LONDON/BRUSSELS (Reuters) - The European Parliament on Thursday called for the European Union to introduce laws to prevent the import of commodities and products linked to deforestation and human rights abuses.
The move comes as EU politicians face increased pressure from voters to combat climate change, and follows years of failed voluntary efforts by companies to combat deforestation through measures like third-party certification schemes.
Parliament, in a report adopted on Thursday, called on the European Commission to propose mandatory due diligence laws that would force companies to show that products they sell in the EU do not drive global deforestation and violate human rights.
The rules should apply to all businesses, including banks and investment funds, lawmakers said, with criminal and civil penalties for those that flout the rules.
“Voluntary commitments and opaque certifications are not enough,” said EU lawmaker Delara Burkhhardt, who drafted the report.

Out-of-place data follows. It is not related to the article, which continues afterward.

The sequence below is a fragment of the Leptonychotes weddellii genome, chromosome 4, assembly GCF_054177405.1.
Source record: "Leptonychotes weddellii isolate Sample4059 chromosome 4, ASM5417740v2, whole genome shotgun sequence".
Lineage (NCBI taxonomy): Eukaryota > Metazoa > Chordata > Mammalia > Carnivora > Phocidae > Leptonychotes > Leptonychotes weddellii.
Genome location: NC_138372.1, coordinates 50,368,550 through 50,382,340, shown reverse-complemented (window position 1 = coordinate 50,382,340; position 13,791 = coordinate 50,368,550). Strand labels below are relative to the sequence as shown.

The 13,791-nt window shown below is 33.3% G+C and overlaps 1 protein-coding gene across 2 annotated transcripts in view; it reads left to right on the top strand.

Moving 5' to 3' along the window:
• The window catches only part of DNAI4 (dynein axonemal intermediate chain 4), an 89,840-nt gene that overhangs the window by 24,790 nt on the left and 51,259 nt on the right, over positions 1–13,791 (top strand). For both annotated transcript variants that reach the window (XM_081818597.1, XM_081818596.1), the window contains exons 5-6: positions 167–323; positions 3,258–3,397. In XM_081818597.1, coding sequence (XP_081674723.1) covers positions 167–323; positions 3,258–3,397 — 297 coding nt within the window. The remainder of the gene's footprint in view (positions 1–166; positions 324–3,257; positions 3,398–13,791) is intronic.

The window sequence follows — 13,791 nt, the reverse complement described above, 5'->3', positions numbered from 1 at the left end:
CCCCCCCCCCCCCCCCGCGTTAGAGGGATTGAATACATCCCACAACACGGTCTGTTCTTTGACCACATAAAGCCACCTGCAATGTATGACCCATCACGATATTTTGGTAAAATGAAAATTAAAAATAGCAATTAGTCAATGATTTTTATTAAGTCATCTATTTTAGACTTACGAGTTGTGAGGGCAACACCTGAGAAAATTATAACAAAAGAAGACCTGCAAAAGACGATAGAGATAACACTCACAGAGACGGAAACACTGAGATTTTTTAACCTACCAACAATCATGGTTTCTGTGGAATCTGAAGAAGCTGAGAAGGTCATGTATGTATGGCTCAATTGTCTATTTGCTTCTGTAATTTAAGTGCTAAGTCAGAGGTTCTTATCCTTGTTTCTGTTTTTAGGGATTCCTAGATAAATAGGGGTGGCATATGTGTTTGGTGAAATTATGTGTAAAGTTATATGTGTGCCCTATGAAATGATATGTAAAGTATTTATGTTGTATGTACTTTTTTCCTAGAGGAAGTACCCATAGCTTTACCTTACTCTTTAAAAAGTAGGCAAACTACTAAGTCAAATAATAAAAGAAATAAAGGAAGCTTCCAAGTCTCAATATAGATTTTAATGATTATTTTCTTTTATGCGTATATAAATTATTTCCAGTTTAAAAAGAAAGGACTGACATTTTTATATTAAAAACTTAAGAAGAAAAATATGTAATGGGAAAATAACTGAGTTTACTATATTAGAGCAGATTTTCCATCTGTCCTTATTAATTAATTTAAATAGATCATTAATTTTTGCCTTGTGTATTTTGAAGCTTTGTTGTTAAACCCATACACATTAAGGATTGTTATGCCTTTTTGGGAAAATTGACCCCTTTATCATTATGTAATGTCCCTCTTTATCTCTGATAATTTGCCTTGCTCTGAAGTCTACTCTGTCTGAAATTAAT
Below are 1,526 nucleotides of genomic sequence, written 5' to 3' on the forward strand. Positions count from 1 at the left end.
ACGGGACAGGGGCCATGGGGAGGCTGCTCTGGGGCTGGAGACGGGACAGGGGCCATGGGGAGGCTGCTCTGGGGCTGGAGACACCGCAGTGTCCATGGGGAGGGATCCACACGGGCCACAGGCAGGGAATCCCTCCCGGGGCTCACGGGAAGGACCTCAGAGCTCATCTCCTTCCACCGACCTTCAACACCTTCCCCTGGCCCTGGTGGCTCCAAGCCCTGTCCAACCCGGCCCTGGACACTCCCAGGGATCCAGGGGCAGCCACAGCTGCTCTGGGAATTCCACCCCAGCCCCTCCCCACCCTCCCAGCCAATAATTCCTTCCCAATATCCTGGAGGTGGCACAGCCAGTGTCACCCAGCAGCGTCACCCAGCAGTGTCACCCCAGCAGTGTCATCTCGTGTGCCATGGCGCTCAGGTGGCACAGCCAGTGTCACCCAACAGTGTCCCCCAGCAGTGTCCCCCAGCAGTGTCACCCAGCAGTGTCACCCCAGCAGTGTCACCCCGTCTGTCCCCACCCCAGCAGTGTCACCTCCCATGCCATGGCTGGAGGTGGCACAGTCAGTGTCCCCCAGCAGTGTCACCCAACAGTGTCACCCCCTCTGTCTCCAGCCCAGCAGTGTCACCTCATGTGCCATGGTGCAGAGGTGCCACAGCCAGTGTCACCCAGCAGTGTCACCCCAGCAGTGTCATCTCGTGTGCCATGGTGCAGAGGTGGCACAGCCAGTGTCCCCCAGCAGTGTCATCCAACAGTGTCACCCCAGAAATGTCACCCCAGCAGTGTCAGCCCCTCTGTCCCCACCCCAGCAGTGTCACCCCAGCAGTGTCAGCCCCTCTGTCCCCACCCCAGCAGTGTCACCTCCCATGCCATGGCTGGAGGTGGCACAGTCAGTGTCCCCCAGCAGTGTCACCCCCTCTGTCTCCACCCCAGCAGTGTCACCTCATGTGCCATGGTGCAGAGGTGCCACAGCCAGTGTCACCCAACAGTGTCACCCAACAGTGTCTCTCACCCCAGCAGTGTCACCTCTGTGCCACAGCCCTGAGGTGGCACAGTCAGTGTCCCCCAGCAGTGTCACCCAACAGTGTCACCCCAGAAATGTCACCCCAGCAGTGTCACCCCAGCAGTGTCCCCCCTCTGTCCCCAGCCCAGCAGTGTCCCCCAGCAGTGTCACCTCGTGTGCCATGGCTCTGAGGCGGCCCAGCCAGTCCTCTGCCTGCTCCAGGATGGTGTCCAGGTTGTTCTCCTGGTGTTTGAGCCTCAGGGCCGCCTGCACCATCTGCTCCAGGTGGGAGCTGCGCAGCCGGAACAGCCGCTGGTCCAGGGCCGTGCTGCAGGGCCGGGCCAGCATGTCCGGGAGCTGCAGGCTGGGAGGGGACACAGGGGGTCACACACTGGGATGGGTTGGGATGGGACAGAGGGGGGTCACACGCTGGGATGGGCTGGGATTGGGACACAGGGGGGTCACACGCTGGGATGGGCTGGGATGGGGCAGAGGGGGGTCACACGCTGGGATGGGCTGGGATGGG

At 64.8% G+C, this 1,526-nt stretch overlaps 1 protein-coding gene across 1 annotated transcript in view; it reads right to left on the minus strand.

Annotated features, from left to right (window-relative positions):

“We need a European legal framework to prevent products that cause natural degradation and human rights violations from ending up on the European market.”
Parliament’s report lays the groundwork for EU legislation, due to be proposed by the Commission by next summer, to tackle deforestation-linked products sold in Europe.
If due diligence laws are adopted, companies like Nestle NESN.S and Danone DANO.PA might have to comply with them as early as 2024, a mammoth and costly task as they could be forced to trace every step in their supply chain, from smallholder farm level onwards.
“Today’s vote is a watershed in the battle for the EU to end its role in destroying the world’s forests,” said forests and rights NGO Fern. “The Commission must follow parliament’s lead.”
The EU is responsible for over 10% of the deforestation linked to global consumption through its import of commodities such as meat, soy, palm oil and cocoa, and the products containing them, according to Commission data.
Emissions from the land use sector, most of which are caused by deforestation, are the second major cause of climate change after the burning of fossil fuels, the Commission said.
Editing by Bernadette Baum
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